Ageing populations mean that palliative and end of life care for older people must assume greater priority. Indeed, there is an urgent need to improve the experiences of older people at the end of life, given that they have been identified as the 'disadvantaged dying'. To date, models of care are underpinned by the ideals of specialist palliative care which were developed to meet the needs of predominantly middle-aged and 'young old' people, and evidence suggests these may not be adequate for the older population group.
This book identifies ways forward for improving the end of life experiences of older people by taking an interdisciplinary and international approach. Providing a synergy between the currently disparate literature of gerontology and palliative care, a wide range of leading international experts contribute to discussions regarding priority areas in relation to ageing and end of life care. Some authors take a theoretical focus, others a very practical approach rooted in their clinical and research experience. The issues covered are diverse, as are the countries in which discussions are contextualised. Those working in both palliative care and gerontology will find the issues and advice discussed in this book hugely topical and of real practical value.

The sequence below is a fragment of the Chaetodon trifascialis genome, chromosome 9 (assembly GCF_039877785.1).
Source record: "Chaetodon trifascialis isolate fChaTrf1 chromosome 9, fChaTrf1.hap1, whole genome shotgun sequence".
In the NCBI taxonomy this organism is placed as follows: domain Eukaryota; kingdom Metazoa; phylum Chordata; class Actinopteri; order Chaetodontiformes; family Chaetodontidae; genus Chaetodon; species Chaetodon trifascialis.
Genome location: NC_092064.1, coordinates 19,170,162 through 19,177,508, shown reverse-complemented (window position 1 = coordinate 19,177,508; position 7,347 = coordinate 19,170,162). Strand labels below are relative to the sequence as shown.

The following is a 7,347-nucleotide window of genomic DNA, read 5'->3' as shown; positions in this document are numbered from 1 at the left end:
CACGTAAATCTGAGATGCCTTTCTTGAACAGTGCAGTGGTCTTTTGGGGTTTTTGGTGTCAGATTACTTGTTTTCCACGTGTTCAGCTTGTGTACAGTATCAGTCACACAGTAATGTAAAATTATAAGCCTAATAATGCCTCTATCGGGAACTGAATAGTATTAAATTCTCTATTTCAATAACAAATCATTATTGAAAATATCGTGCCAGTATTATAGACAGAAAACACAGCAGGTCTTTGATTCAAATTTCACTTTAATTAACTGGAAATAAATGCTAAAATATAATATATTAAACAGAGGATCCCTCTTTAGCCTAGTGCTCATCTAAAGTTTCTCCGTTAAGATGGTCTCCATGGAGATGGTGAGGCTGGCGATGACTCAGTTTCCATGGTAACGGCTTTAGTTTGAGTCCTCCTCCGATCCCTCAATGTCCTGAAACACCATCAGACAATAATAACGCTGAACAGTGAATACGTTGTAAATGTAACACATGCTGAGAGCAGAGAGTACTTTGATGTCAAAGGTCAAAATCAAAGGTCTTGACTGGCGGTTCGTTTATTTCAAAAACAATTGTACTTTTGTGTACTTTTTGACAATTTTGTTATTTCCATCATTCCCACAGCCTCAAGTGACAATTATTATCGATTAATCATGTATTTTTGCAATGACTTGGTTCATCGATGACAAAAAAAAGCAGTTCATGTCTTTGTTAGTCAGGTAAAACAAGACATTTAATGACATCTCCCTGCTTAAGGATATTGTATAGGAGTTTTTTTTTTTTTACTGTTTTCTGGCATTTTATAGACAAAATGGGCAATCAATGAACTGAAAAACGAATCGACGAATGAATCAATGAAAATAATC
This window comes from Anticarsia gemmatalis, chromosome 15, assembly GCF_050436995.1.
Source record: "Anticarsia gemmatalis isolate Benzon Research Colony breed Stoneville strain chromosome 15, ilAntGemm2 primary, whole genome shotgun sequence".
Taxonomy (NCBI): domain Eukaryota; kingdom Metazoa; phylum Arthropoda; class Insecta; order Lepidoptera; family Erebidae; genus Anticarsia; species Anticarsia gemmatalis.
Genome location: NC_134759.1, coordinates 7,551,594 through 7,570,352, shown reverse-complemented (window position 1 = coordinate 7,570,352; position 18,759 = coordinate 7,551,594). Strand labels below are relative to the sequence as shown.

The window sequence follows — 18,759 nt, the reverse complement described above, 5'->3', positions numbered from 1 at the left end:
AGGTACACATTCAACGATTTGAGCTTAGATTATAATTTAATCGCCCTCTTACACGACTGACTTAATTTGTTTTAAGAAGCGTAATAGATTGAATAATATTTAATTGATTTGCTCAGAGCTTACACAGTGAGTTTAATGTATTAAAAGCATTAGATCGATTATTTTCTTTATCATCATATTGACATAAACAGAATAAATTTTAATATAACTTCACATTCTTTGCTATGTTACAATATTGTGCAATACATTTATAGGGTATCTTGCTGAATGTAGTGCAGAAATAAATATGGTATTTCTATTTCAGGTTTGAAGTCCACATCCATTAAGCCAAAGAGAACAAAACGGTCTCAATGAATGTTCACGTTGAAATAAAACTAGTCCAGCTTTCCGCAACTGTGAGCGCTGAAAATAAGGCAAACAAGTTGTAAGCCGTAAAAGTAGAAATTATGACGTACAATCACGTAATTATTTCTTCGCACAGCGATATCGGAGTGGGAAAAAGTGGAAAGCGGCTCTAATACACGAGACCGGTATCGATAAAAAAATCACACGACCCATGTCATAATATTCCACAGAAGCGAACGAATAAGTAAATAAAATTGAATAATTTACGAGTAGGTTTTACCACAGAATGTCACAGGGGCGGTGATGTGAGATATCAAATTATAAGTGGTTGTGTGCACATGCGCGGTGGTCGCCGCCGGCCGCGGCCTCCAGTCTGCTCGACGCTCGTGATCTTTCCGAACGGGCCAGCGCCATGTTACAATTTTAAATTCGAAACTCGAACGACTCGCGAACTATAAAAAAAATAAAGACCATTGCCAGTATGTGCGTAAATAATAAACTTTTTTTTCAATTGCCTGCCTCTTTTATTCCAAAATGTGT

- Social Science, Medical
- Diseases, Gerontology, Nursing / Gerontology
- July 7, 2011
- July 7, 2011
- Christine Ingleton , Merryn Gott